The sun never sets on a career
Employers can no longer depend on retirement to refresh the workforce
Jan 6, 2011
By Jeffrey R. Smith (firstname.lastname@example.org)
Once upon a time, it was standard for people to retire by the time they hit age 65. In robust economic times, people were able to build nest eggs so they could retire as early as their 50s. However, with the aging baby boomer population, tighter wallets and increased human rights awareness, the tide towards older workers is shifting to the point where it’s not legal for an employer to give an employer the golden handshake at 65 if the employee doesn’t want to go.
Pretty much every jurisdiction in Canada has outlawed mandatory retirement for employees who reach age 65. For example, the Ontario Human Rights Code used to prohibit discrimination based on age only for those aged 18 to 65. However, in 2006, it was changed so protection against age discrimination was extended to everyone over 18. This effectively prevented employers from pushing 65-year-old employees out the door.
The new protections for workers over 65 has brought established mandatory retirement agreements and benefits agreements under fire as aging employees challenge age-based restrictions in employment contracts. In spring 2010, a Quebec tribunal ruled that province’s workers’ compensation legislation violated human rights legislation because it allowed for reduced benefits when workers turned 65, despite the fact the average retirement age in Quebec was 59 and the province argued a reduction of income would normally be expected. There have been other cases where employee benefits plans that reduced benefits for employees when they reached 65 years of age have been challenged.
Another recent prominent case was that of two Air Canada pilots who were forced to retire when they turned 65 because of international regulations and the fact it was a “normal” retirement age in the profession. However, they were later ordered reinstated because the availability of domestic routes prevented mandatory retirement at 65 from being necessary to the job. The case has gone to the Supreme Court of Canada.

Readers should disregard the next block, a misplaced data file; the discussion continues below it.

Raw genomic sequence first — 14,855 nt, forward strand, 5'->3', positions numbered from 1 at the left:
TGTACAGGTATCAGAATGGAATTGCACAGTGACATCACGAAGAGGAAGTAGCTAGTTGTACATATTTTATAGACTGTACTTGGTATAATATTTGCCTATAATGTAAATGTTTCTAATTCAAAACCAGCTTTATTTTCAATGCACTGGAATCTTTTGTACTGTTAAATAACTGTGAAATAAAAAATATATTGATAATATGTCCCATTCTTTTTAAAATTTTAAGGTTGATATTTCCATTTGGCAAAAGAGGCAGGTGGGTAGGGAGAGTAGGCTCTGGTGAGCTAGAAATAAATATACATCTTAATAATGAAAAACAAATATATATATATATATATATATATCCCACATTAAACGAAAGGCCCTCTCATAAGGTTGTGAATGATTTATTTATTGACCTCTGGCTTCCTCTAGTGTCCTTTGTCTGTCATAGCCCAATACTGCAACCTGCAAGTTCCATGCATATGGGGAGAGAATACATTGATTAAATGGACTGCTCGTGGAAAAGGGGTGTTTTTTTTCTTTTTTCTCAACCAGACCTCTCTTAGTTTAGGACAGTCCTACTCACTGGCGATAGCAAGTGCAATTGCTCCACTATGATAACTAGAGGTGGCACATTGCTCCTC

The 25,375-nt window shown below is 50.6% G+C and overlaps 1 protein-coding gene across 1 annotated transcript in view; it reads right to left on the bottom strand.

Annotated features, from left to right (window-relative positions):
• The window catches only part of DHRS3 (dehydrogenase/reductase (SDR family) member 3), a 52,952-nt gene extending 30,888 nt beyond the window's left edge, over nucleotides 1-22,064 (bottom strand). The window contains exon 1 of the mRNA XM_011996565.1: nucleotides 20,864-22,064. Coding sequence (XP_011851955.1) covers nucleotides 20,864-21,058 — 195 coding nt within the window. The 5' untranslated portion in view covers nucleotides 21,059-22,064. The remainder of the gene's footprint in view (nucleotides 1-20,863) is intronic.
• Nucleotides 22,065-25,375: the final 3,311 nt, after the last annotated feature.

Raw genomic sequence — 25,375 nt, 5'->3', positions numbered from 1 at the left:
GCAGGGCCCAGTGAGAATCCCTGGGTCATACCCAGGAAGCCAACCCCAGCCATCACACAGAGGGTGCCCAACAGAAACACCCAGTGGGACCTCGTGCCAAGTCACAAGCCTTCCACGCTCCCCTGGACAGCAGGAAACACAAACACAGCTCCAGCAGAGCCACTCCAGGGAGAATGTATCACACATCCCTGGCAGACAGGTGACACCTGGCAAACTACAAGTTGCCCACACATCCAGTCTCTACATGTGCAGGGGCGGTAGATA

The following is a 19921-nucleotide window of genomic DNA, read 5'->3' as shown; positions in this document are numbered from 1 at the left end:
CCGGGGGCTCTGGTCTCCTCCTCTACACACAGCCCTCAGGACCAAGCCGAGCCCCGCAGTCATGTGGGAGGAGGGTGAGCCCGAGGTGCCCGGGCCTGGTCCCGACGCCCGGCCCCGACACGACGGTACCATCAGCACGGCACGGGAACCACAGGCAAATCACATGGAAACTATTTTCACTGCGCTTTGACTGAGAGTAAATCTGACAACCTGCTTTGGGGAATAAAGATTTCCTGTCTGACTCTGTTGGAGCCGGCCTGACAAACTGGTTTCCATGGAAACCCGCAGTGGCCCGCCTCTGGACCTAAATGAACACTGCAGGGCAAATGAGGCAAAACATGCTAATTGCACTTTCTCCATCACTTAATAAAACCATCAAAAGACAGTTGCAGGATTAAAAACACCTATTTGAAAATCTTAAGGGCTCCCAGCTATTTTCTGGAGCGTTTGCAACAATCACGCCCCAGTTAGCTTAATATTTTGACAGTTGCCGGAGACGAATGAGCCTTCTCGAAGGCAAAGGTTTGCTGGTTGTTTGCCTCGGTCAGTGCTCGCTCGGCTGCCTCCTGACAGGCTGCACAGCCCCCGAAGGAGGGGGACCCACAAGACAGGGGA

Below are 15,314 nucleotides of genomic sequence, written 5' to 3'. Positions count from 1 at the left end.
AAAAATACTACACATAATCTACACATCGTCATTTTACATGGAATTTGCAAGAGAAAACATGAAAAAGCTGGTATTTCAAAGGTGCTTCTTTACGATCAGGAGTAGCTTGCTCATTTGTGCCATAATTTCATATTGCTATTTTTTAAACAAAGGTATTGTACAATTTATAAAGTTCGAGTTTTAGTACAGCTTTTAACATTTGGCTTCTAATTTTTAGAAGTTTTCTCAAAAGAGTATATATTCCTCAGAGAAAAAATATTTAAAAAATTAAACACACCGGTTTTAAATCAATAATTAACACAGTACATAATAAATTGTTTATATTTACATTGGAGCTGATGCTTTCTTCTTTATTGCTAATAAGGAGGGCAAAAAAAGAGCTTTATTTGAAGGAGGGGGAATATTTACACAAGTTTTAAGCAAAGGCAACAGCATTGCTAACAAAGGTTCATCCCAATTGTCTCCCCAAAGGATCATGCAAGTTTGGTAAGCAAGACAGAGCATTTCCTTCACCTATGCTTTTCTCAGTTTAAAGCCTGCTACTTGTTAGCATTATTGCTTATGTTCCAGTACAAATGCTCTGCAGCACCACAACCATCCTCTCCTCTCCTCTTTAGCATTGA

Also recently, a partner at a B.C. law firm cried discrimination over a partnership agreement that stipulated partners must retire at age 65 was discriminatory. The case has yet to be decided, but the province’s human rights tribunal has found the firm has enough control over partners to consider them employees.
These cases show how more employees want to keep working past the age of 65 and this number will likely increase as more baby boomers reach senior citizen status. We’re at a point now where the working career is kind of like the British Empire once was: The sun never sets on it.
The elimination of mandatory retirement expands human rights protection for employees, but what kind of effect might this have on businesses? When more senior workers stay on into old age, it’s unlikely they can maintain their productivity levels and may need more sick days. And what does this mean for younger workers looking for jobs or promotions. What can employers do to address these issues?
Jeffrey R. Smith is the editor of Canadian Employment Law Today, a publication that looks at workplace law from a business perspective. For more information, visit www.employmentlawtoday.com.
Jeffrey R. Smith is the editor of Canadian Employment Law Today, a publication that looks at workplace law from a business perspective.